Wednesday, July 18, 2012

Paloma Faith at Somerset House: Review

"Sing along if you know the words. If you don't, feel free to gently partake in the observation of the whole thing."

A Paloma Faith show is as memorable for the star's stage patter as it is for the songs. She has the same linguistic flourishes as Russell Brand, delivered with the petulant lisp of Violet Elizabeth Bott.

"I'm sorry for the rain," she told the audience at London's Somerset House last night. "I had an arrangement with God to keep it dry, but I guess I pissed him off. Again."

He must have been pleased with her set, though, because the rain dried up after the opening number – When You're Gone - which she performed standing on top of a toy piano.

It was one of the few theatrical touches in a show that seemed strangely stripped-back. I had expected a lavish production, with dancers and lights and a man dressed as a bear – but, as the singer acknowledged: "My record label already think I spend too much: 'She does the show of someone infinitely more successful than what she is."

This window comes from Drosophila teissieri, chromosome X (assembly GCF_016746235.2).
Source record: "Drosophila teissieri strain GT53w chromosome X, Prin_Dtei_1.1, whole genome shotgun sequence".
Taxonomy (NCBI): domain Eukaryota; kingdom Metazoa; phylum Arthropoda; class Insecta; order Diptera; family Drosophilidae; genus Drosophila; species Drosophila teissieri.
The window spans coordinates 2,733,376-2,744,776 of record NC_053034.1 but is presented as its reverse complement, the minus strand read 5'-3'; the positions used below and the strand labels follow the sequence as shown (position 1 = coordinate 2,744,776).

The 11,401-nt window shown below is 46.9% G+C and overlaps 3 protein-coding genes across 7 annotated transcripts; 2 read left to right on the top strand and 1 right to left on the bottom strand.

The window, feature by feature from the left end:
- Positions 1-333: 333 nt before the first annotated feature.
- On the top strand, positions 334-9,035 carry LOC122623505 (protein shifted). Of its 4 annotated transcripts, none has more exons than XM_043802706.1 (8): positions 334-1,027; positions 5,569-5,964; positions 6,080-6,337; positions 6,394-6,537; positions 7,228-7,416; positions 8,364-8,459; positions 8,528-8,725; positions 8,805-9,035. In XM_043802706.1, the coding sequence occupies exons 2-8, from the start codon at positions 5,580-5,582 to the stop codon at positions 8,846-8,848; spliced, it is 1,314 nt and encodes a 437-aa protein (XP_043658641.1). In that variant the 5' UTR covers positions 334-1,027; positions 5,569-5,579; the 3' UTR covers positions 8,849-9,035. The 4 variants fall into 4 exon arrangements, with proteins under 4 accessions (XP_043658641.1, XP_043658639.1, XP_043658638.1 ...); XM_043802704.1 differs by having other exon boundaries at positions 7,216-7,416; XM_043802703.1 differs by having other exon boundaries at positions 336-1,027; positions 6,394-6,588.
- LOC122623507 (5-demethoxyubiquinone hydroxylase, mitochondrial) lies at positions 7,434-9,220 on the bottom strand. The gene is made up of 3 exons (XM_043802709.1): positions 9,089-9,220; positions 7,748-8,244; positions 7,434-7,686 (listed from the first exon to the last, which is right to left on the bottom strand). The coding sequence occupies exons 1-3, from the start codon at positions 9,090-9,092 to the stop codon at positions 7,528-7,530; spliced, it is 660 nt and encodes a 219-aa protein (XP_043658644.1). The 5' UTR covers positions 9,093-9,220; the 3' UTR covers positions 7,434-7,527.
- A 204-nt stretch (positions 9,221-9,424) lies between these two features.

The 27-year-old more than made up for it with her vocals, which pack in more drama than a box set of The Wire. The melodramatic miseriballads from her new album soared, especially Agony and Picking Up The Pieces, while Stone Cold Sober and Upside Down provided a much-needed tempo boost.

The show concluded with a frock-rocking new song, Cellulite, excluded from Fall To Grace for being "too jolly", and Freedom – which was prefaced by a long speech about BREAKING the RULES and DISOBEYING society’s CONVENTIONS (the effect was curtailed somewhat when members of the audience, who had been invited on stage, were promptly ushered off in case Paloma broke her curfew).

She plays the venue again tonight – and there are tickets available on the door if you feel like gently partaking in the observation of the whole thing.

Paloma Faith - Picking Up The Pieces

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